In Good to Great, Collins uses Walgreens as an example of a company that finely honed its focus and outperformed the stock market by more than 15 times from 1975 to 2000. The changes there were insider driven.
Charles “Cork” Walgreen III transformed the lackluster company by getting rid of more than 500 restaurants and refocusing the business on becoming the most convenient drug store. It was an emotional decision because Walgreens invented the malted milk shake, his grandfather started in food service, and the restaurants Walgreen dumped included those named after him, Corky’s.
But Walgreen was determined. He gave his team five years to accomplish the task. When after six months, no progress had been made, he told his team they now had four and half years. Then, they got busy. With that narrowed focus, there’s more Walgreens than the ubiquitous Starbucks and they offer drive-through and 24-hour pharmacies even in dodgy neighborhoods, flu shots on demand, passport photos, reasonably priced milk and bread, all designed for customer convenience.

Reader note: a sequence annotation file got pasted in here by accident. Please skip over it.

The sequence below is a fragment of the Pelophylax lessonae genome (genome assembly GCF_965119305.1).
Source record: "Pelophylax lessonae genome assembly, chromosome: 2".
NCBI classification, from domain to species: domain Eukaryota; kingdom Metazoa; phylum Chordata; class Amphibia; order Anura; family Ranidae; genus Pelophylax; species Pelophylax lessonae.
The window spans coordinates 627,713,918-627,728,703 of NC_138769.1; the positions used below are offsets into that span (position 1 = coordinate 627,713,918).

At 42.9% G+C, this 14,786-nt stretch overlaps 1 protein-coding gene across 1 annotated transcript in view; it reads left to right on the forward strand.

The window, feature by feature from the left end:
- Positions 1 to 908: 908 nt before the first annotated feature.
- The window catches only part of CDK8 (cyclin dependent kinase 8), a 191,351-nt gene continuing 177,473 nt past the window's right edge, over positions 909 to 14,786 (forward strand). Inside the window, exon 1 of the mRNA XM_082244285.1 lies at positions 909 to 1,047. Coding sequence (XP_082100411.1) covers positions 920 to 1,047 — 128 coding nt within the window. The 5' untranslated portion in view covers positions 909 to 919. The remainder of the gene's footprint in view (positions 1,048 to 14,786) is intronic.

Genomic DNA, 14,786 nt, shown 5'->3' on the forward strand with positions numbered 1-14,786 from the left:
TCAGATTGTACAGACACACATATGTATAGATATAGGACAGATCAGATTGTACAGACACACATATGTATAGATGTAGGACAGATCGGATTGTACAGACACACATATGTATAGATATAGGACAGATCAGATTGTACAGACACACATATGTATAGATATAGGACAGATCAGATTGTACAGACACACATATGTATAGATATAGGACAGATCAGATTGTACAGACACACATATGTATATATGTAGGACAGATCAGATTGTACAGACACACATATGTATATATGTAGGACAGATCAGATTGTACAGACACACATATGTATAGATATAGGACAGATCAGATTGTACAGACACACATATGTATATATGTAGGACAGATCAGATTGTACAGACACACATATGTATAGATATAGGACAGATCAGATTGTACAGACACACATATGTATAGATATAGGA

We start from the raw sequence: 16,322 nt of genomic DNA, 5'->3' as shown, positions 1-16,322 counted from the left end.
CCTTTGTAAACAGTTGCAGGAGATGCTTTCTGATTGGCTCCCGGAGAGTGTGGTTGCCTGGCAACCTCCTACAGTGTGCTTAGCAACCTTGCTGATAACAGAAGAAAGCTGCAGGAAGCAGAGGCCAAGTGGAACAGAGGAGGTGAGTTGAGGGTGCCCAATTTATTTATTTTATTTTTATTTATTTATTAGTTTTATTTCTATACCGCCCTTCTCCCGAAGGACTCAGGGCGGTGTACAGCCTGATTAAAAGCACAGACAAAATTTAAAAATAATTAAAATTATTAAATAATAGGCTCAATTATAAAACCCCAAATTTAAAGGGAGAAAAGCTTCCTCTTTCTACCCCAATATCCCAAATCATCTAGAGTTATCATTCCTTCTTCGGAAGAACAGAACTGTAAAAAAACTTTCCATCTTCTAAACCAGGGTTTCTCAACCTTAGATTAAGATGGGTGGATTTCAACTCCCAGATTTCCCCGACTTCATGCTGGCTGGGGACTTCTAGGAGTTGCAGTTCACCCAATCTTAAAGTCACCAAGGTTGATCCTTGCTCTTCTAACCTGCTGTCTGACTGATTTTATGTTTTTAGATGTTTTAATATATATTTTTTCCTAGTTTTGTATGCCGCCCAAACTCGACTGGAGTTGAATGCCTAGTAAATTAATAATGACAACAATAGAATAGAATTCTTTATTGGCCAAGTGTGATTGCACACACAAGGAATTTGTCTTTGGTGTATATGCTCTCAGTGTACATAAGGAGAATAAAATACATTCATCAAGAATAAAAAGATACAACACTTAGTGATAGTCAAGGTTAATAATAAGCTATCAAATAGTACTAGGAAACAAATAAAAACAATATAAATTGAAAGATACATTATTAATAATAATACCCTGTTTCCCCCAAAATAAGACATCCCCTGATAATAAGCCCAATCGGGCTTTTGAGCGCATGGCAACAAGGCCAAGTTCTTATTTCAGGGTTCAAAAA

Collins calls this the “Hedgehog” concept, doing one thing and doing it well. In his book Good to Great, he uses the parable of the clever, devious fox and the simple hedgehog. The fox keeps coming up with new ideas to eat the hedgehog, but the hedgehog handily defeats him by doing his one trick: rolling into a thorny ball.
The concept requires the intersection of three answers: What are you passionate about? What can you be the best at? What can actually make you a living? And the answer must meet all three criteria.
This exercise can also be used by young people trying to sort their way in life, their personal hedgehog, as much as a business trying to figure out what purpose they serve.
At his website, www.JimCollins.com, he offers various assessment tools and writings for free.